Years in the making, Ikea, the largest furniture retailer in the world, is one step closer to reality for San Antonio area shoppers as officials broke ground at the store’s future site Wednesday morning.
“What a great day this is!” said Mary Dennis, mayor of the suburban municipality of Live Oak, where 31 acres of land near the Loop 1604 and Interstate 35 interchange is already being cleared for the 289,000-square-foot store.
Set to open in Spring 2019, the massive home goods store known for DIY furniture assembly and modernist, eco-friendly designs, joins four others in Texas. Since the Swedish company began expanding in the United States in 1985, it has built 47 Ikea stores nationwide. There are currently 414 Ikea stores worldwide in 49 countries.
Ikea is considered a destination retailer – and fans in San Antonio have been relying on a store more than 100 miles up I-35 in Round Rock for their affordable furniture and Swedish meatballs fix. Ikea estimates there are 180,000 Ikea-loyal customers in the area.
The Live Oak store will stock its 10,000 exclusively designed products, plus feature 50 room designs, three model homes, a supervised children’s play area, and Ikea’s restaurant, bistro, and food market. The store will occupy a parcel of land between Randolph-Brooks Federal Credit Union headquarters and Livingway Church.
“We don’t just build a store anywhere,” said Latisha Bracy-Emcee, spokeswoman for Ikea U.S. “And we don’t build them very often. So when we do, we make an economic commitment to the community where we are building.”
Construction of the store is supporting 500 jobs, and when complete, the store will employ 250 full- and part-time workers. When the entire site is developed, Live Oak officials forecast it will deliver $5.1 million in economic impact a year. The City of Live Oak provided an incentive package valued at $27 million – $1 million upfront when Ikea opens for business, and another $26 million in sales and property tax rebates over nine years.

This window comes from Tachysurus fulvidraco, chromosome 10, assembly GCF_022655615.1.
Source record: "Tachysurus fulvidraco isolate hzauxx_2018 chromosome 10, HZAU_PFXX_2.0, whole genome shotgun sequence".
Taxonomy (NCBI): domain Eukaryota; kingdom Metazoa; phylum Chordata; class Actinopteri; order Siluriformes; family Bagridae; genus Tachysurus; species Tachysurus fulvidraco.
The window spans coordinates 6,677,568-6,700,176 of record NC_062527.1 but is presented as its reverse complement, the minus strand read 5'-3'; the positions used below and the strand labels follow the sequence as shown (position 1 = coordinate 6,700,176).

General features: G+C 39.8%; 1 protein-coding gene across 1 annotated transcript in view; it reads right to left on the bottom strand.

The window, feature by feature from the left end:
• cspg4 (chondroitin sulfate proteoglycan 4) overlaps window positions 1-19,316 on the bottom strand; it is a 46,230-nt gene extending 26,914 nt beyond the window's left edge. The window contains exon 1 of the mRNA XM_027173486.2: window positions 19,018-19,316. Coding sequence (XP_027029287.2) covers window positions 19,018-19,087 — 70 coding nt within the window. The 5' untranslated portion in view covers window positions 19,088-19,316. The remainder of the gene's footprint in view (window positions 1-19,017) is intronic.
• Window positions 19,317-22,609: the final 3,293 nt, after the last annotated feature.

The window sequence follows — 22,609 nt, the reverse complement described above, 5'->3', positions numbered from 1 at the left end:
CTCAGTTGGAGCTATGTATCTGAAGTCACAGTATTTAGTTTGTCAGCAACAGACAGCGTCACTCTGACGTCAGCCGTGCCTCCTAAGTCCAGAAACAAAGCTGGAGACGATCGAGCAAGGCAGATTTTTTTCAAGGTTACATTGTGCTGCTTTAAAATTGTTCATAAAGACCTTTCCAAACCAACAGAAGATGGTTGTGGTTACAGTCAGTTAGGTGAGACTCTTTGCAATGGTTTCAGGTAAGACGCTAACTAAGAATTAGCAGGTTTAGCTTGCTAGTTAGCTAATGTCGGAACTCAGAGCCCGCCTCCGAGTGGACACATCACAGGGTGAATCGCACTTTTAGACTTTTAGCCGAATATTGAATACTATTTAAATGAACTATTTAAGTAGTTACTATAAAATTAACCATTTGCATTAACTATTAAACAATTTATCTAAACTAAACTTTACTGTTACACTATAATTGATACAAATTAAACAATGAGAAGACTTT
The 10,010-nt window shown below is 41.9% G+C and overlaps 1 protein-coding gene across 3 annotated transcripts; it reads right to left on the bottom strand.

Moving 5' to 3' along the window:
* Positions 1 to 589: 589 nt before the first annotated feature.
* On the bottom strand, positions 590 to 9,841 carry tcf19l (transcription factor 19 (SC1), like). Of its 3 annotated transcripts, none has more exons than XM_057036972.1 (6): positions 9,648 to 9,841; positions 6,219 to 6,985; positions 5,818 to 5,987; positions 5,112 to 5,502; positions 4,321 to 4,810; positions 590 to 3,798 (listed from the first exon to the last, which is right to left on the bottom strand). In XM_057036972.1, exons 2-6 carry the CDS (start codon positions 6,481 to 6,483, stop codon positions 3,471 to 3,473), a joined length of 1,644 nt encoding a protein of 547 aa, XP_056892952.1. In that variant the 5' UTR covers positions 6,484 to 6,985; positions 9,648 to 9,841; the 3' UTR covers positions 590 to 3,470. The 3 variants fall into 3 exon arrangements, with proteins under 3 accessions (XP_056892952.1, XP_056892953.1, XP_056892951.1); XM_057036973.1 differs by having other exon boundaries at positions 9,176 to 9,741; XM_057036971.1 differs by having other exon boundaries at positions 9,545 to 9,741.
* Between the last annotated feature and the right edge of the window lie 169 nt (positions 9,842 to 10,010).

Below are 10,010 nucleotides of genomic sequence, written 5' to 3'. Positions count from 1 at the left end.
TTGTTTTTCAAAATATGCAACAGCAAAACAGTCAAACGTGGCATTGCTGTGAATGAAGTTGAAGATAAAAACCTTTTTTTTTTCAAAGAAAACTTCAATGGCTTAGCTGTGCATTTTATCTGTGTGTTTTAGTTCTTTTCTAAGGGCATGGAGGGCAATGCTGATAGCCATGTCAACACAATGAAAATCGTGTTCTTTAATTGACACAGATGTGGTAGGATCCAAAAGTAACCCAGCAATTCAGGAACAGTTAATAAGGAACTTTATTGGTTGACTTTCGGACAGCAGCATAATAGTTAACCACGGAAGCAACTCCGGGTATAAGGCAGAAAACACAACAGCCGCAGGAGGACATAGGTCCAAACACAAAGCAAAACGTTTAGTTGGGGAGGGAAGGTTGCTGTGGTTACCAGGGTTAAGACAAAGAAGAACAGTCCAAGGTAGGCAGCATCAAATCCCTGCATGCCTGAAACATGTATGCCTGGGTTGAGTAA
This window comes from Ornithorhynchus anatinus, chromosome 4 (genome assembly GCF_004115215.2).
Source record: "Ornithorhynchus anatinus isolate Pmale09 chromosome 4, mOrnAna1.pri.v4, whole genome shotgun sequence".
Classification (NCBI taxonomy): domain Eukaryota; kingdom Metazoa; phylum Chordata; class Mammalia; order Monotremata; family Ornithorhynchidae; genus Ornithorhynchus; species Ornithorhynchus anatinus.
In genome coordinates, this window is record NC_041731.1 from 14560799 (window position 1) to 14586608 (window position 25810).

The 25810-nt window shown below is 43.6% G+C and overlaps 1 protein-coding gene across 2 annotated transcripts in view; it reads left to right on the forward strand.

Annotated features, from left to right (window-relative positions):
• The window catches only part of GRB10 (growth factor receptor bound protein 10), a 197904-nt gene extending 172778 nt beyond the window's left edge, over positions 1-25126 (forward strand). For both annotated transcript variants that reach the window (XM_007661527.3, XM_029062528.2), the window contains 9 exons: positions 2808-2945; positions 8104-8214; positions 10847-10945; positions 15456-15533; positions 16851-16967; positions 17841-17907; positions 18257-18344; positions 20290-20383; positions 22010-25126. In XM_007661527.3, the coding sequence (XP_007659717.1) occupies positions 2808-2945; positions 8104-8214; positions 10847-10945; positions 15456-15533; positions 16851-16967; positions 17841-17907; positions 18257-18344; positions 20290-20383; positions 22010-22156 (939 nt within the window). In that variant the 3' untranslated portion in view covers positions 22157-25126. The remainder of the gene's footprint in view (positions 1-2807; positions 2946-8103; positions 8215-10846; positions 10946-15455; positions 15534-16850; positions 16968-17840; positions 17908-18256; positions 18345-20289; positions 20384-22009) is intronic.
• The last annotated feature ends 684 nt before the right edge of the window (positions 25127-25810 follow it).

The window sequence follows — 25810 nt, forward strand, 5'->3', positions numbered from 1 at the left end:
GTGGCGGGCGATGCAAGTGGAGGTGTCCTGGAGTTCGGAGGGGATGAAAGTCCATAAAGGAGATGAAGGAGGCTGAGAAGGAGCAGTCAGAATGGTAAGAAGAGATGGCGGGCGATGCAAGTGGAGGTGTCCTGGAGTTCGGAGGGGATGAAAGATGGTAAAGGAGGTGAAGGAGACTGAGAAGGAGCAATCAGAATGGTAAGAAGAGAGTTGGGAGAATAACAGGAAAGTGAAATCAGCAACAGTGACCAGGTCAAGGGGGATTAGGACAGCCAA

“When we go out looking for land, we prioritize locations that are highly visible and easily accessible to all major highways,” said Charles Coker, U.S. real estate and development manager for Ikea. “That’s exactly what we found right here at I-35 and 1604, right here in the City of Live Oak.”
Since plans for the store were announced last year, Ikea has closed on the land, hired a general contractor, and began clearing and grading the property. But the vision and some of the basic infrastructure needed to support such a development began more than 20 years ago.
“I cannot speak highly enough of the foresight and intelligence of both the council members who are here today as well as the council members from the past,” said Scott Wayman, Live Oak’s city manager, who recalled a time when the Boysville children’s home occupied the site from 1953-83 as well as a trailer park that hosted a traveling circus in the winter. Wayman showed off an elephant tie-down salvaged from the property during construction.
Keep tabs on essential San Antonio news with our FREE daily newsletter
In bringing Ikea to Live Oak, Wayman said that the City has worked with the Texas Department of Transportation to install new traffic signals, through-intersections, dedicated lanes, and other traffic enhancements to ensure the impact of the development will not adversely affect traffic in the growing area. The new Ikea store will have parking for 1,000 cars.
The resident population of Live Oak, one of several suburbs northeast of San Antonio, including Schertz and Universal City, is 16,000. But its daily population swells to 100,000 as workers, students, and others travel into the city.
Ikea was founded in Sweden in 1943 by Invar Kamprad, who was 17 at the time and named the company for the first initials of his name, I and K, plus the farm where he grew up, Elmtaryd, and his hometown, Agunnaryd. Kamprad died less than two months ago at age 91 in Småland, Sweden.
Jesper Brodin, Ikea’s CEO and president, stated at the time: “His greatest contributions to Ikea are his vision – to create a better everyday life for the many people, the Ikea culture and the long-term approach to business.”